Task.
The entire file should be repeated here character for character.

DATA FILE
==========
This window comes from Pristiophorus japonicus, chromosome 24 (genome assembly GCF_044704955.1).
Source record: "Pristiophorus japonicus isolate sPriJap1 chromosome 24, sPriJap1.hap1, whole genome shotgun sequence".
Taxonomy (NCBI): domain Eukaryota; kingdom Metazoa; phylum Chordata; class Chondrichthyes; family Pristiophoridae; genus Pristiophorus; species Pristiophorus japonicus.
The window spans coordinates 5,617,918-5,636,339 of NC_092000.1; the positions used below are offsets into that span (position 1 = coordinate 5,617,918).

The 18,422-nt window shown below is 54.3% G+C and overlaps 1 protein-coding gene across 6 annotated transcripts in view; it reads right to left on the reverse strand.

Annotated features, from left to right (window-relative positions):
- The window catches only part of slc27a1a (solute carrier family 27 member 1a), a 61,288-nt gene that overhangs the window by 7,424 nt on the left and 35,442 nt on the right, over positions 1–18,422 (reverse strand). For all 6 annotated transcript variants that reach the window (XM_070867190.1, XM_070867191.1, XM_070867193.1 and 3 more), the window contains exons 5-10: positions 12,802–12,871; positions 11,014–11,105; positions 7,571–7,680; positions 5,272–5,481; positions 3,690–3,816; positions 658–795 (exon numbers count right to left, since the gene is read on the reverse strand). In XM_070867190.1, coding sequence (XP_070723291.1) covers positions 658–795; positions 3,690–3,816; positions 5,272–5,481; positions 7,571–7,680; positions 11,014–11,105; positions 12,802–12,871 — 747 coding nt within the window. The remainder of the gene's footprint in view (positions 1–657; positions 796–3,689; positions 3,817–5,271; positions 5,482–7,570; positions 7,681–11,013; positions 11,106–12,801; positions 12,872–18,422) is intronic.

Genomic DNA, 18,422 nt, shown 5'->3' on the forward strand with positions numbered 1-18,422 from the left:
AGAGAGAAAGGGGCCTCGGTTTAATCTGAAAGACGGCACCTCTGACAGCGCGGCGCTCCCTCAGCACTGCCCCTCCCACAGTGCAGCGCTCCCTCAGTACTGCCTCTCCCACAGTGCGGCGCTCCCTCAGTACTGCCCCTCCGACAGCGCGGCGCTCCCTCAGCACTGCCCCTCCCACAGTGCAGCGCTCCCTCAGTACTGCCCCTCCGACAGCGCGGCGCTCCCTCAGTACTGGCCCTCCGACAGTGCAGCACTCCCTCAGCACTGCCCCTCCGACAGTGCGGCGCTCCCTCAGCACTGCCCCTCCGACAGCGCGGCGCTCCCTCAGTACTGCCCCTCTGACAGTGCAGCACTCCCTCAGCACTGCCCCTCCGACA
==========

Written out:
This window comes from Pristiophorus japonicus, chromosome 24 (genome assembly GCF_044704955.1).
Source record: "Pristiophorus japonicus isolate sPriJap1 chromosome 24, sPriJap1.hap1, whole genome shotgun sequence".
Taxonomy (NCBI): domain Eukaryota; kingdom Metazoa; phylum Chordata; class Chondrichthyes; family Pristiophoridae; genus Pristiophorus; species Pristiophorus japonicus.
The window spans coordinates 5,617,918-5,636,339 of NC_092000.1; the positions used below are offsets into that span (position 1 = coordinate 5,617,918).

The 18,422-nt window shown below is 54.3% G+C and overlaps 1 protein-coding gene across 6 annotated transcripts in view; it reads right to left on the reverse strand.

Annotated features, from left to right (window-relative positions):
- The window catches only part of slc27a1a (solute carrier family 27 member 1a), a 61,288-nt gene that overhangs the window by 7,424 nt on the left and 35,442 nt on the right, over positions 1–18,422 (reverse strand). For all 6 annotated transcript variants that reach the window (XM_070867190.1, XM_070867191.1, XM_070867193.1 and 3 more), the window contains exons 5-10: positions 12,802–12,871; positions 11,014–11,105; positions 7,571–7,680; positions 5,272–5,481; positions 3,690–3,816; positions 658–795 (exon numbers count right to left, since the gene is read on the reverse strand). In XM_070867190.1, coding sequence (XP_070723291.1) covers positions 658–795; positions 3,690–3,816; positions 5,272–5,481; positions 7,571–7,680; positions 11,014–11,105; positions 12,802–12,871 — 747 coding nt within the window. The remainder of the gene's footprint in view (positions 1–657; positions 796–3,689; positions 3,817–5,271; positions 5,482–7,570; positions 7,681–11,013; positions 11,106–12,801; positions 12,872–18,422) is intronic.

Genomic DNA, 18,422 nt, shown 5'->3' on the forward strand with positions numbered 1-18,422 from the left:
AGAGAGAAAGGGGCCTCGGTTTAATCTGAAAGACGGCACCTCTGACAGCGCGGCGCTCCCTCAGCACTGCCCCTCCCACAGTGCAGCGCTCCCTCAGTACTGCCTCTCCCACAGTGCGGCGCTCCCTCAGTACTGCCCCTCCGACAGCGCGGCGCTCCCTCAGCACTGCCCCTCCCACAGTGCAGCGCTCCCTCAGTACTGCCCCTCCGACAGCGCGGCGCTCCCTCAGTACTGGCCCTCCGACAGTGCAGCACTCCCTCAGCACTGCCCCTCCGACAGTGCGGCGCTCCCTCAGCACTGCCCCTCCGACAGCGCGGCGCTCCCTCAGTACTGCCCCTCTGACAGTGCAGCACTCCCTCAGCACTGCCCCTCCGACA